Vincent takes place a considerable number of years after the previous story. Vincent Satyr, the eldest spawn of Nicholas and his wife, is now a lawyer and, for the sake of his people, he is about to embark to the ElseWorld to negotiate for peace between the warring factions of ElseWorld. Vincent is also famous for his penis, which I’m told measures eleven inches in length and seven inches in diameter. I take out a measuring tape to gauge for myself how big that thing is, and let’s just say that I don’t care how handsome this man is or how skilled he is in bed. If he shows up at my bedroom door, I’m going to beat him senseless with a baseball bat if he even thinks of wagging that thing at me.
Since this is an erotic romance, however, the focus of the story isn’t on the war, it’s on Vincent’s obsession with a Shimmerskin woman he summons when he’s in need of boinking and there’s no size queens around to service him. He’s infatuated with a particular Shimmerskin, whom he then summons on a regular basis. When the story opens, he finally does what any smarter guy would have done a long time ago: he asks her to stay around so that he can get to know her better.
Remember Milla Jovovich’s character Leeloo from The Fifth Element? Our heroine is like that, only instead of “Multipass!” her favorite phrase is “No fuck!” Hey, you think I’m kidding? I wish I am coming up with all this stand-up comedy material on my own.
His eyes swept her nude body. Bacchus, she was beautiful. Two hours was actually quite a long stretch when he considered it. Perhaps they could squeeze in a time enough for…
“No fuck,” she said fiercely.
She isn’t clear on how she gets to remain with him when ordinary Shimmerskins would go back to the Mists, but she definitely knows of one thing.
“Come with me.” He left her, moving to stand in the doorway. Glancing along the corridor, he made sure no servants were about, and then he beckoned her, doing his best to appear unthreatening. No easy task for a man of six and a half feet. “Come back to my bedchamber. We’ll talk.”
“No fuck,” she insisted.
How cute. Let’s move on.
His eyes glazed over as they fell to the hand between her naked breasts. Breasts that were full and perfect and crowned with nipples that were pink and pointed. Under his robe, his sex twitched.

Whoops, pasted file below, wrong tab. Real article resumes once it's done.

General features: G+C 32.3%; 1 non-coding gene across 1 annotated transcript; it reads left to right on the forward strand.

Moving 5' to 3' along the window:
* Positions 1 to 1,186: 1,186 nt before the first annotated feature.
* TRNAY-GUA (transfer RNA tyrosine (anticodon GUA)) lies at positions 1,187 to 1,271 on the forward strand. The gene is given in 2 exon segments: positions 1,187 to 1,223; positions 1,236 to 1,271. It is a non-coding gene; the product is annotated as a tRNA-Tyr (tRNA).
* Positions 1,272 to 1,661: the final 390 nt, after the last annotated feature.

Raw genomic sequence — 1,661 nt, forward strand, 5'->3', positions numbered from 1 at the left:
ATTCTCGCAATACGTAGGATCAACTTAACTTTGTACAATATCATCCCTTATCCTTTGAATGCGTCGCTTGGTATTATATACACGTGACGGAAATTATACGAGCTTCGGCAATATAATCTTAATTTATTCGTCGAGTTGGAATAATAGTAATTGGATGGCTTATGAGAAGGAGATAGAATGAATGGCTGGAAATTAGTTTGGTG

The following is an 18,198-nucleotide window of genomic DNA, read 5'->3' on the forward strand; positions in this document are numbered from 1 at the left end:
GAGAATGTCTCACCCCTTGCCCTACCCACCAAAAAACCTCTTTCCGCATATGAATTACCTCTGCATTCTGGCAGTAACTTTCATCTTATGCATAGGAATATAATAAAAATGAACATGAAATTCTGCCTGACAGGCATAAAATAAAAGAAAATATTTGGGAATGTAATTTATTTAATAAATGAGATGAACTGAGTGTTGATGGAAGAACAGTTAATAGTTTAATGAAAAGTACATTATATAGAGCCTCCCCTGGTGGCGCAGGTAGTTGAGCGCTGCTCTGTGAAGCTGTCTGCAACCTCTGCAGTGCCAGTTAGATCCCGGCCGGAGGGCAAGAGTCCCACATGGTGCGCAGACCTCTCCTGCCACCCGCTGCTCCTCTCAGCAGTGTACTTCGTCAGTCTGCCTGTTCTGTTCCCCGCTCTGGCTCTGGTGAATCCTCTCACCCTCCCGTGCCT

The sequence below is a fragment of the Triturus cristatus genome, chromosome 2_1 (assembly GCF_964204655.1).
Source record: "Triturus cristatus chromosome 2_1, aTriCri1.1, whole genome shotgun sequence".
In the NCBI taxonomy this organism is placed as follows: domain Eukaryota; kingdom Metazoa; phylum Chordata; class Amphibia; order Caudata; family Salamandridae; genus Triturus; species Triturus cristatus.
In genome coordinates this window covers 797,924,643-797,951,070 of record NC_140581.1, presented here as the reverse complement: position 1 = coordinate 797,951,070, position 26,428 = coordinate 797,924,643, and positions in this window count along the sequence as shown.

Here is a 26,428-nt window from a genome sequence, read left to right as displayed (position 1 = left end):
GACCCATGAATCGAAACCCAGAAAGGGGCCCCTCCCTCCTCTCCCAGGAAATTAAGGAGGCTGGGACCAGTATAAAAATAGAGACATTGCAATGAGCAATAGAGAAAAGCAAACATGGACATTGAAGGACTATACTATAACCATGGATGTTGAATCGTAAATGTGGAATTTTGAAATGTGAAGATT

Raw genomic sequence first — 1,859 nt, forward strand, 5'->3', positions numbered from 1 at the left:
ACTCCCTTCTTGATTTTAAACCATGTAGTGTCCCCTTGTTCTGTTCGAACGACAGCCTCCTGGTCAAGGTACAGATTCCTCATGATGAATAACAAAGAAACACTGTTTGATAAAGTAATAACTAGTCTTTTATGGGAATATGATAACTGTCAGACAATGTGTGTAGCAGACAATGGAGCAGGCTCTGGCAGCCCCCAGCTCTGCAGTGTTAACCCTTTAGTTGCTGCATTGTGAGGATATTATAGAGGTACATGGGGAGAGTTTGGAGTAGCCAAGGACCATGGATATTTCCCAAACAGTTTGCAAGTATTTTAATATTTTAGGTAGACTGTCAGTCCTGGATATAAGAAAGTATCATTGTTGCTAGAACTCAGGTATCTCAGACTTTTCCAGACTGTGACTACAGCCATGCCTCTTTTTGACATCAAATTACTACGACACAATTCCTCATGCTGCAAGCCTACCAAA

Both her hands dropped to fist at her sides. “No fuck.”
Hmm, I think we need a new punchline.
His gaze roved her features and roamed lower. Damn, she was beautiful. Sweet. To hell with clothing. He took a step toward her. He needed to…
“No fuck,” she warned, her smile dimming.
And then, a few pages later, she’s splaying her legs wide to show and complain to Vincent that she’s, uh, dry down there and before I know it, she’s more than happy to say yes. I tell you, I will never understand these women in romance novels sometimes, heh.
That’s not to say that Vincent is a bad story. In fact, the set-up is actually quite sensible compared to the freaky biology of the previous story, and this one is more of a romantic comedy featuring an unexpectedly adorable heroine and a surprisingly beta hero. The dialogs are definitely too contemporary-sounding, but they work very well in making me laugh. The hero’s biggest-penis-in-both-dimensions thing is ridiculous, but it is portrayed in a tongue-in-cheek manner so I can laugh it off as well. I also appreciate how Ms Amber tries to give Shimmerskins in her setting some depths via Miss Thing here instead of letting them remain as brainless sex toys for sex-mad Satyr fratboys. And really, did I mention how adorable I found Miss Thing and Vincent to be together? Considering how Miss Thing could have been the child-like heroine that gets on my nerves in a different story by a different author, I find this to be pretty cool.
Dominic the collection boasts one miserable story and one comedy that works. However, on the whole this collection doesn’t really have enough substance to make it more than anything but a literary equivalent of a Shimmerskin: you read it, you get your fun from it, and then you forget about it a few days later. The previous two books in this series are so much better than this one.